Getting the job done: Team building for a results-oriented work environment

July blog results oriented banner

The COVID-19 pandemic has shaken up the workplace, and nothing at work will ever be quite the same again.
But some things haven’t changed, like the need for collaboration and delivering positive outcomes. I have been working in project management and building teams for the past 20 years and now more than ever I think we need to focus on transforming our workplaces to be more agile and focused on building bench strength.
As the world adjusts to remote and hybrid workplaces, with flexible work arrangements allowing employees to adapt their hours and spend significant amounts of time working away from the office, process-driven environments are becoming obsolete. Results-oriented workplaces are better positioned for success; the main thing is that the job gets done.
The reason for that is simple. Most managers cannot directly oversee every task their employees are working on, so they must be able to trust that their people can complete necessary tasks without that direct oversight.

Top performers are tapped out

An unfortunate by-product of this reality is that a company that needs results will often rely more and more on its top performers to carry the weight. But everyone’s capacity is limited, and these heavy lifters are hitting the wall. They’re tapped out.
If you’re a functional manager in your company, this is a problem because you count on these high performers to build connections, and they can’t do that effectively if they’re exhausted. This case is likely your “bleeding neck issue,” or your most pressing matter. You’re responsible for envisioning a project, managing a lot of moving pieces, and maintaining engagement – but if your high performers can’t keep up, neither can you.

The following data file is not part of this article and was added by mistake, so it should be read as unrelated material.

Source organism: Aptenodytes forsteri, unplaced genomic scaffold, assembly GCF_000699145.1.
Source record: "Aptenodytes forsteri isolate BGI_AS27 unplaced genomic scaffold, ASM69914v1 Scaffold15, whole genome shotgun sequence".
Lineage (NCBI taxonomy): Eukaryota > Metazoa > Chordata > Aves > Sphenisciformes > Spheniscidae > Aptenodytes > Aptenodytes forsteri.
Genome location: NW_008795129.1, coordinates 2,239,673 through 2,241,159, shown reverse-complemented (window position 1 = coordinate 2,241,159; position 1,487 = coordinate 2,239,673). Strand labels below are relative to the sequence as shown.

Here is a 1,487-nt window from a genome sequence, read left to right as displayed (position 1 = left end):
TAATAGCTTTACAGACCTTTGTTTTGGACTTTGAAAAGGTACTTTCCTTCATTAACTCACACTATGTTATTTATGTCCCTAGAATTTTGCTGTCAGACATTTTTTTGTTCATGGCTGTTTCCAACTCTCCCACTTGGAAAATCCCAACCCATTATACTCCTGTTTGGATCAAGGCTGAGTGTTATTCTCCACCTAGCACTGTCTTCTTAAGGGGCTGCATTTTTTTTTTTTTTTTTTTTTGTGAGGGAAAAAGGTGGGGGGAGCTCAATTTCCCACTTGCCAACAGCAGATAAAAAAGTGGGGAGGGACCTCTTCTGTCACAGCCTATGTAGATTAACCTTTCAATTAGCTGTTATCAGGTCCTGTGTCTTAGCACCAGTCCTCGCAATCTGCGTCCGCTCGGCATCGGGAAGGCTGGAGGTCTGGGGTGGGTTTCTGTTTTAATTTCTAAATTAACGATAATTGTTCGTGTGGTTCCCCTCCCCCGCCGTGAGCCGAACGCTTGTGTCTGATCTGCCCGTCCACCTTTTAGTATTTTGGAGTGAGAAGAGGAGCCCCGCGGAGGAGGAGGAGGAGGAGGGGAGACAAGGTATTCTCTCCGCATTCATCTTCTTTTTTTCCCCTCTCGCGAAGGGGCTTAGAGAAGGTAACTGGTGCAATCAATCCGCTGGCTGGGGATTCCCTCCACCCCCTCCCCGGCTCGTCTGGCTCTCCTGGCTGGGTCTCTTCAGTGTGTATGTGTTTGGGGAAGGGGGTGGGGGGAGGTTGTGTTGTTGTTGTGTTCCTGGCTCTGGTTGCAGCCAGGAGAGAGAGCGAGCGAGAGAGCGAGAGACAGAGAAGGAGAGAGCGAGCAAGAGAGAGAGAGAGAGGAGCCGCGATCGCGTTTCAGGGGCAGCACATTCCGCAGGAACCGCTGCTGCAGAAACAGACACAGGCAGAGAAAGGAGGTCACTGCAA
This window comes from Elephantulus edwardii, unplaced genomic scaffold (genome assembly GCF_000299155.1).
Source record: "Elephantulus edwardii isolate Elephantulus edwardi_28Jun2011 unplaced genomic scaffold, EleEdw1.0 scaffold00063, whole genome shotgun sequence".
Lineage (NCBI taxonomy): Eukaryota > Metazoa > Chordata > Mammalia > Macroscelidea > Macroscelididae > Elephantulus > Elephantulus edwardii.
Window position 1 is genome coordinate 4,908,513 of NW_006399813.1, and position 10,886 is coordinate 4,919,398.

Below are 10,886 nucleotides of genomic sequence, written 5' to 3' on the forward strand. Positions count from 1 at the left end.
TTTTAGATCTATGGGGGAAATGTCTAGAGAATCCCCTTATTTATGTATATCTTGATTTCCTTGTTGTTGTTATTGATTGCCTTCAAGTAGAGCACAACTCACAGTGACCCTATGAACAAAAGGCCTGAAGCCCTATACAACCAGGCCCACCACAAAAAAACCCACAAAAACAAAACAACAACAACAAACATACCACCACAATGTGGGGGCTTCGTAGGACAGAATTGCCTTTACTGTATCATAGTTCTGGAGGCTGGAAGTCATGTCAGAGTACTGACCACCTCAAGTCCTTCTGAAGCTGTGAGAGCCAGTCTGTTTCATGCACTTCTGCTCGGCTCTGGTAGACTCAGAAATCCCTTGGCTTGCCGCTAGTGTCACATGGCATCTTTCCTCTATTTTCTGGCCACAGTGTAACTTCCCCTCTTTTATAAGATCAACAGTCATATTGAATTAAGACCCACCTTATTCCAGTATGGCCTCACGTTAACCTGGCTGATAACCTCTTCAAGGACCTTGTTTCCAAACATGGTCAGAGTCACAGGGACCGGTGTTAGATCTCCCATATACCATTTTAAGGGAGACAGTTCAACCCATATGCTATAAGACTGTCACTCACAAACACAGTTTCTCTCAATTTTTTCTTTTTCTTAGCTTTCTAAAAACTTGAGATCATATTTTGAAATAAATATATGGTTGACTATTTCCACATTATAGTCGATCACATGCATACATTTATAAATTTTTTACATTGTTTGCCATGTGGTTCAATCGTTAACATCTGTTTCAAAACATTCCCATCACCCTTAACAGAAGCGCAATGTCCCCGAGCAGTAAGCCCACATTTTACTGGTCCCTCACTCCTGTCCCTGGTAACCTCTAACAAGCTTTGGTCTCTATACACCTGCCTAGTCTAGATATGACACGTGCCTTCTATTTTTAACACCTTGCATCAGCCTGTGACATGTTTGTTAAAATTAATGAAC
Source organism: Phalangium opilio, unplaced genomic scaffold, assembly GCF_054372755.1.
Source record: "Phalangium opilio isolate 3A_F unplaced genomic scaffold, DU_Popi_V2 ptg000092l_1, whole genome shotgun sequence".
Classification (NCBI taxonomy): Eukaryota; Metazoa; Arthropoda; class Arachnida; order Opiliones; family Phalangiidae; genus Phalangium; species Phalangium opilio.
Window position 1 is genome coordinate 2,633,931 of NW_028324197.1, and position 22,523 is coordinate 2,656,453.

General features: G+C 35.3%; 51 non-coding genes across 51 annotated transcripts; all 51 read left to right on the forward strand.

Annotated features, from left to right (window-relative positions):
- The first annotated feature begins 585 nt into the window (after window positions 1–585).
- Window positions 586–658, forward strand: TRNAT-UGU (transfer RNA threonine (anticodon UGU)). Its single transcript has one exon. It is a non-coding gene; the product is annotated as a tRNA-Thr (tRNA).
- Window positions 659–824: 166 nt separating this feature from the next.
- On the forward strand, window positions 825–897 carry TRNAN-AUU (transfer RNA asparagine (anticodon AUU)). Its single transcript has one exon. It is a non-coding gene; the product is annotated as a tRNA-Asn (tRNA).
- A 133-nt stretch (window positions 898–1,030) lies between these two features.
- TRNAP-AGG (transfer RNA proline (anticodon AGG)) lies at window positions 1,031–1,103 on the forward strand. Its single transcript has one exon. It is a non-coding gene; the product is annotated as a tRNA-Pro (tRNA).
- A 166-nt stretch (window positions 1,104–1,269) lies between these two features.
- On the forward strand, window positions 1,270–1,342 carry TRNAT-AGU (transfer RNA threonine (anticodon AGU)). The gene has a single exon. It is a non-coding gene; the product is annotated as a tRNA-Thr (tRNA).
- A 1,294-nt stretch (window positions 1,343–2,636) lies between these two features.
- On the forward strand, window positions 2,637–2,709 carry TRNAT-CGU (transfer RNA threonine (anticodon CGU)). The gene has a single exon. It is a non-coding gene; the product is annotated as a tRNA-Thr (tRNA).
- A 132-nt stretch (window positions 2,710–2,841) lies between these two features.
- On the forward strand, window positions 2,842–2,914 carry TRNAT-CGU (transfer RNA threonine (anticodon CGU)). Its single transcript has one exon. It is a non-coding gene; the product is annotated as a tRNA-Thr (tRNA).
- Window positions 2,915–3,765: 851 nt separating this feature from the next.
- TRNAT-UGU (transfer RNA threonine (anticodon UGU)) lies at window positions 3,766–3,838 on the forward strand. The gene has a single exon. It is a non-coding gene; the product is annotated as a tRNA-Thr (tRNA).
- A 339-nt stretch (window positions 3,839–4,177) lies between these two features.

And if you’re a key decision maker, these worn-out employees don’t have the time for training and mentoring new people coming up through the ranks – new people who could play important roles in the organization. That’s your bleeding neck issue. You may be responsible for, among other things, the programming that addresses immediate business needs. If training, mentoring, and team building can’t happen, team dynamics fail, and important tasks may not get done.
These problems, to be frank, date back to before the pandemic. COVID-19 didn’t invent burnout or training and mentoring issues – the pandemic has merely brought them to the forefront. But solutions are at hand.

Employees want to be trusted

Experts have found that the vast majority of workers who have been remote during the pandemic want to remain remote or hybrid, and they don’t want to be unnecessarily monitored or controlled. They want to be trusted.
Michael Schrage, a scholar and author, and David Kiron, editorial director of MIT Sloan Management Review, recently presented a webinar entitled Measuring the Post-Pandemic Workforce: Empowerment vs. Oversight. They observed that employees would not welcome tracking tools on their personal phones, nor would they be comfortable with their managers having access to summary data of their digital device use.
Schrage and Kiron compared and contrasted oversight and empowerment, referring to the former as a means of controlling the work environment and establishing “unreasonable productivity targets,” while the latter allowed workers to have more control over their schedules and their engagement. They suggested, among other things, an investment in trust and a measurement of trust.